Data breaches appear to be all the more common in recent years, with major firms across industries such as healthcare, social media, and finance falling victim to hackers. And such intrusions are becoming an increasingly costly problem for companies to fix; the cost of a data breach has risen by 12% over the past 5 years, according to data from IBM Security published in July 2019.
The circumstances behind a data breach will always vary depending on the situation. But there is a common thread that can be found across several recent hacks, including the Capital One breach from July 2019, according to Marc Rogers, a white-hat hacker and head of cybersecurity at Okta, an enterprise identity management firm.
For several companies that have been impacted by data breaches in recent years, the issue boils down to how these firms are managing the servers that are being used to store sensitive information, says Rogers.
“That’s probably the most common vector that I’m seeing across all of these breaches, is that companies don’t seem to know what data assets are out there,” Rogers said when speaking with Business Insider. “And consequently, there [are] a lot of insecure systems hanging on the internet that can be readily accessed.”
Take the Capital One breach as an example, which impacted 100 million people in the United States and six million people in Canada. Suspected hacker Paige A. Thompson is said to have obtained the sensitive information about Capital One customers and credit card applicants by exploiting a firewall misconfiguration in the company’s cloud infrastructure.
Security company Suprema, which operates a biometrics platform called Biostar 2, also fell victim to a hack that exposed the fingerprints of more than one million people as well as unencrypted usernames and passwords, The Guardian reported in August. That data breach can also be traced back to the way the compromised information was stored and managed, as the report said it was found on a publicly accessible database.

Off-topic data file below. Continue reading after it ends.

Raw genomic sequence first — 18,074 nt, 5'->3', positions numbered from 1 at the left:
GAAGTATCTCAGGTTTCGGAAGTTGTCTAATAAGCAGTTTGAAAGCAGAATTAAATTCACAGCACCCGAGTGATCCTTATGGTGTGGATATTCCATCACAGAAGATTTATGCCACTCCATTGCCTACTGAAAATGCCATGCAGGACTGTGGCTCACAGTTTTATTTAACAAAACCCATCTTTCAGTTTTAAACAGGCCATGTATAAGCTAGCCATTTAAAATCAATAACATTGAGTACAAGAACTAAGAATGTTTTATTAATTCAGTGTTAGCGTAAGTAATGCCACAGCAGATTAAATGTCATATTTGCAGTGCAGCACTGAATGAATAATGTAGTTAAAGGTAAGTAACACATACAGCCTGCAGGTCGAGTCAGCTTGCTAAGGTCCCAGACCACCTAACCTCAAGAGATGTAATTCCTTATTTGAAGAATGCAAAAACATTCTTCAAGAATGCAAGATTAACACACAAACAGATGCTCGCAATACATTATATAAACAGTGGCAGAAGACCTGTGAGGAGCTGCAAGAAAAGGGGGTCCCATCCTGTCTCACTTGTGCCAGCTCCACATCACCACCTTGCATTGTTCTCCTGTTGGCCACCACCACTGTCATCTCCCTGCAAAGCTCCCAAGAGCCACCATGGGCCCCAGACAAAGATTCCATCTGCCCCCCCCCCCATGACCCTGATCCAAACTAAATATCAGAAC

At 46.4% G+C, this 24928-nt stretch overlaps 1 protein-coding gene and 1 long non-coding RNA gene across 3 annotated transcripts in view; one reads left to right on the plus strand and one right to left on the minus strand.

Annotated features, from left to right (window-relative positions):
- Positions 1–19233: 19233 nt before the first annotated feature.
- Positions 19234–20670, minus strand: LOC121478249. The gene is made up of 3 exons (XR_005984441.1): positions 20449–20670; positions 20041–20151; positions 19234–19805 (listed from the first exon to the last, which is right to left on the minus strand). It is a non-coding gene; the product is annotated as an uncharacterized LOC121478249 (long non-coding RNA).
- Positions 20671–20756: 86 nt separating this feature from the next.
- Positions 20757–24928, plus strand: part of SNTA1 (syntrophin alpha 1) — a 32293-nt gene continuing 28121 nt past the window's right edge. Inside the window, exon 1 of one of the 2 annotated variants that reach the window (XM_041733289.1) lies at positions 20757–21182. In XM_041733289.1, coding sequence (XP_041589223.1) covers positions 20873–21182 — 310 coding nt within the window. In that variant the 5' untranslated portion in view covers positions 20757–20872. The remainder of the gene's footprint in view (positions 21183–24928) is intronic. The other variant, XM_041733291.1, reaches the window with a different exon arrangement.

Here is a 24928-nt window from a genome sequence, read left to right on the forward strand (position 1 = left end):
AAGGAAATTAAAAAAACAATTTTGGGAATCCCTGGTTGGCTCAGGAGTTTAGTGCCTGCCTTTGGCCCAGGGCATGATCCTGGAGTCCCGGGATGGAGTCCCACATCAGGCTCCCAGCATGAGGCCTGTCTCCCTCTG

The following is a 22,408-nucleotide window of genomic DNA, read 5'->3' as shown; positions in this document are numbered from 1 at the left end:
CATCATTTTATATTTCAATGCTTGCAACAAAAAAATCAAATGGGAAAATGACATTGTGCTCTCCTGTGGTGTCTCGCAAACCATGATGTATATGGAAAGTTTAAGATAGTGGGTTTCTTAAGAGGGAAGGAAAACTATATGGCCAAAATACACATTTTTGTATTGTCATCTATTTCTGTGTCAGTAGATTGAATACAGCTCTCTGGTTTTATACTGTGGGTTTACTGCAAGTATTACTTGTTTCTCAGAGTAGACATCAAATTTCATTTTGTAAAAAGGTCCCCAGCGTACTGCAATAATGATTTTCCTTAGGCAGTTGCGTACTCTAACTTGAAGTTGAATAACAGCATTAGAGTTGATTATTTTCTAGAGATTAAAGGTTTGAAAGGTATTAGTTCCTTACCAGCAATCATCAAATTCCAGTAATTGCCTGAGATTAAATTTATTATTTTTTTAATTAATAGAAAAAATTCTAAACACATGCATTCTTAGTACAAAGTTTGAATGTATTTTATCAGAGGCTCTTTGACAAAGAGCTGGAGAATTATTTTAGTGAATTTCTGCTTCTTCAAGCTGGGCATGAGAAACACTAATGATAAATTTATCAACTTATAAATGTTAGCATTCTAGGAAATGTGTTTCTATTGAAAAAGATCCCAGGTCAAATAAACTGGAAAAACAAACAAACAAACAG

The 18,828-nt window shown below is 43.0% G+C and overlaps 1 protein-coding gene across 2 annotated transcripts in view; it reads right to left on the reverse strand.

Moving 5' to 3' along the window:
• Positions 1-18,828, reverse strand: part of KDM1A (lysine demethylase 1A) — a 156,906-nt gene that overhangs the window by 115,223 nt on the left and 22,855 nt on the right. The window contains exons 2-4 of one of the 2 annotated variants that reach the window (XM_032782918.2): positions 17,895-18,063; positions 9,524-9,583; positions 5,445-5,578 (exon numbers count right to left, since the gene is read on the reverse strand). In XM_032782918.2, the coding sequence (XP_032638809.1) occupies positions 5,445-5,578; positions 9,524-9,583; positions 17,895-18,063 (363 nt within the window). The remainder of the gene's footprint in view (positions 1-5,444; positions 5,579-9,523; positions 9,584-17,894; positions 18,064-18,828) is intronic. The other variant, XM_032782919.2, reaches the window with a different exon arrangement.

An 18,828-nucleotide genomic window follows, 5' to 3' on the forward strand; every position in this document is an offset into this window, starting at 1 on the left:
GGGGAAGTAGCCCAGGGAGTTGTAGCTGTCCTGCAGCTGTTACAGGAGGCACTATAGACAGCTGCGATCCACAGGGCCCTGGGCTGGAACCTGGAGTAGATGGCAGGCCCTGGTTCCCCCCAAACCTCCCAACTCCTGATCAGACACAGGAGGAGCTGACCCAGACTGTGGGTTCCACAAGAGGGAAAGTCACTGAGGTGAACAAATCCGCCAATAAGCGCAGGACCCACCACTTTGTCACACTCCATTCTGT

Boosting the security of the servers that store such information could dramatically cut down on the number of data breaches, according to Rogers.
“If we just got rid of that, I think you’d reduce the number of breaches we’re hearing about by at least half,” said Rogers.
At the same time, lawmakers are pressing for action to be taken in order to prevent a data breach like the one that impacted Capital One from happening again. United States senators Ron Wyden (D-Oregon) and Elizabeth Warren (D-Massachusetts) wrote a letter to the Federal Trade Commission in October 2019 calling for an investigation of Amazon over the Capital One leak, since the affected data was stored using Amazon Web Services. In the letter, Wyden and Warren accuse Amazon of failing to implement the same level of security in its cloud services as other tech firms like Microsoft and Google.
But experts have previously said that the responsibility to secure data should rest with the company itself, not the cloud-service provider.
“Step one in terms of mitigating these issues is [to] get out of this false sense of security that cloud users have, that Amazon will take care of it,” Ameesh Divatia, CEO and cofounder of data protection firm Baffle, previously told Business Insider.
Rogers says companies should start by getting an understanding of what data is out there by conducting a scan of their company’s public IP space and external assets. Doing so could help firms see if there’s any data out there that isn’t protected by a password, or is perhaps guarded by a default password that may not be strong.